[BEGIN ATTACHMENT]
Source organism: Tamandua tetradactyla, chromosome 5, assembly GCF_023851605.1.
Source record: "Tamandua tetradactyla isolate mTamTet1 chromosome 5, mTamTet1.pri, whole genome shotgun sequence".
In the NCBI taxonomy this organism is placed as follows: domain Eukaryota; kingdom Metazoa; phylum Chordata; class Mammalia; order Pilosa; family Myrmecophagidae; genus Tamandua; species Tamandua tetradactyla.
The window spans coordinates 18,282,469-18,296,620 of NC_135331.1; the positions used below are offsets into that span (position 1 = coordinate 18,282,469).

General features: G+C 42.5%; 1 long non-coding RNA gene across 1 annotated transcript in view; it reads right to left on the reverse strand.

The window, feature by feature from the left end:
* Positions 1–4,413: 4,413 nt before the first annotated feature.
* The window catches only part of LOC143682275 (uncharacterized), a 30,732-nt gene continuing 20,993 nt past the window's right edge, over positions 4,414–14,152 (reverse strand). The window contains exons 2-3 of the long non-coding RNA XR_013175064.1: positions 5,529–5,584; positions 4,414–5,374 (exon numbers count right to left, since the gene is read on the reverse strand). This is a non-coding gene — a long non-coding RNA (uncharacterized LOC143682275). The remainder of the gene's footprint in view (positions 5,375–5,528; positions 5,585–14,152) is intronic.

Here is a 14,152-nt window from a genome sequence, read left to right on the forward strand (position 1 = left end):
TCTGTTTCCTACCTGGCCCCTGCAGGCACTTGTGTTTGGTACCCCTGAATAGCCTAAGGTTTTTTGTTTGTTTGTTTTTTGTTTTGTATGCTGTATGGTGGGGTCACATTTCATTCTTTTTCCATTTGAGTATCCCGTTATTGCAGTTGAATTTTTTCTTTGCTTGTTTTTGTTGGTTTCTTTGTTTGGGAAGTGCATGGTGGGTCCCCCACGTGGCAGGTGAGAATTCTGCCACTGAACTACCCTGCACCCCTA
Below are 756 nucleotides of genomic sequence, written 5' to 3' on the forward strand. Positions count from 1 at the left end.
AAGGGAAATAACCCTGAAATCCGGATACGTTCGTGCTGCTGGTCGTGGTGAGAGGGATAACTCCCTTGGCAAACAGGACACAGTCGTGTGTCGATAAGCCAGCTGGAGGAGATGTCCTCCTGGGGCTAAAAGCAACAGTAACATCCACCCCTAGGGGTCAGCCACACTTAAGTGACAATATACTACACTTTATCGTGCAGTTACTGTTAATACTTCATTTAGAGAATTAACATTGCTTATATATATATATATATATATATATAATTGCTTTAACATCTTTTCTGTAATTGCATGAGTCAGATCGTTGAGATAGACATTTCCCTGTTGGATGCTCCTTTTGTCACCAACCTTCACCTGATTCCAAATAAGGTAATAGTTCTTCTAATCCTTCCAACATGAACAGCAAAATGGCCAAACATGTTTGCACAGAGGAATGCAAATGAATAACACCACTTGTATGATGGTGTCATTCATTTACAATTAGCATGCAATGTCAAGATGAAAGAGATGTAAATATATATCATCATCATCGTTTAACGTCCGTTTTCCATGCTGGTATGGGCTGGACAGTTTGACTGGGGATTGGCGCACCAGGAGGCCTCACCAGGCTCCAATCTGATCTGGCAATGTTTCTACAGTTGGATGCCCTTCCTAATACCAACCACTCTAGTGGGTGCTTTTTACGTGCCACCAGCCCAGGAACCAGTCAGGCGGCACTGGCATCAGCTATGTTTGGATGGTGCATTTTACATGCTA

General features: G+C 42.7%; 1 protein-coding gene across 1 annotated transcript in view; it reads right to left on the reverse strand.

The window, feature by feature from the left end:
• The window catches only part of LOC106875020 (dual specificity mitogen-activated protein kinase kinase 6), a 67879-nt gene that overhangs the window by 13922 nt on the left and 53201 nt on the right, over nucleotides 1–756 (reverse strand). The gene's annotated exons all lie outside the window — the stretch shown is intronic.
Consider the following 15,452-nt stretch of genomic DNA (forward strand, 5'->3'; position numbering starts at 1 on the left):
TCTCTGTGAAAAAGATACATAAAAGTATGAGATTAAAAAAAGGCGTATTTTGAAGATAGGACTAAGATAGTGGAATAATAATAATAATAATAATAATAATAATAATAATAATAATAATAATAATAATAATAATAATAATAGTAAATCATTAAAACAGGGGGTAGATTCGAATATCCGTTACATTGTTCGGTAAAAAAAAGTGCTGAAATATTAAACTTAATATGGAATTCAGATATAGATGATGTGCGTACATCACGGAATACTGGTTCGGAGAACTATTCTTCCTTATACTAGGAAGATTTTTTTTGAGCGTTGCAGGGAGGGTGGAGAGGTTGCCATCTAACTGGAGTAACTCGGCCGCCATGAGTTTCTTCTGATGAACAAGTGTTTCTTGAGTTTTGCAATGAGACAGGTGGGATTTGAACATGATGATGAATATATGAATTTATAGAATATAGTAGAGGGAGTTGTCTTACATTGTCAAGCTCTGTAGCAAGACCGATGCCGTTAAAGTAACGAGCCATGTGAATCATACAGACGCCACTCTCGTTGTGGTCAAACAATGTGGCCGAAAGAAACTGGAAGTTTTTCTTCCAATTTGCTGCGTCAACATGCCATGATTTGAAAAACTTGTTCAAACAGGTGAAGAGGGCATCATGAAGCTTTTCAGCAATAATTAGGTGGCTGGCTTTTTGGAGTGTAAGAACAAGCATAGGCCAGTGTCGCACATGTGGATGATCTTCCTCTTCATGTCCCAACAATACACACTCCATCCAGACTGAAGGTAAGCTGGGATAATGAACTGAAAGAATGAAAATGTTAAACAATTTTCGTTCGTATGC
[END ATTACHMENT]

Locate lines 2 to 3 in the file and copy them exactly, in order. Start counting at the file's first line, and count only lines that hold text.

Source record: "Tamandua tetradactyla isolate mTamTet1 chromosome 5, mTamTet1.pri, whole genome shotgun sequence".
In the NCBI taxonomy this organism is placed as follows: domain Eukaryota; kingdom Metazoa; phylum Chordata; class Mammalia; order Pilosa; family Myrmecophagidae; genus Tamandua; species Tamandua tetradactyla.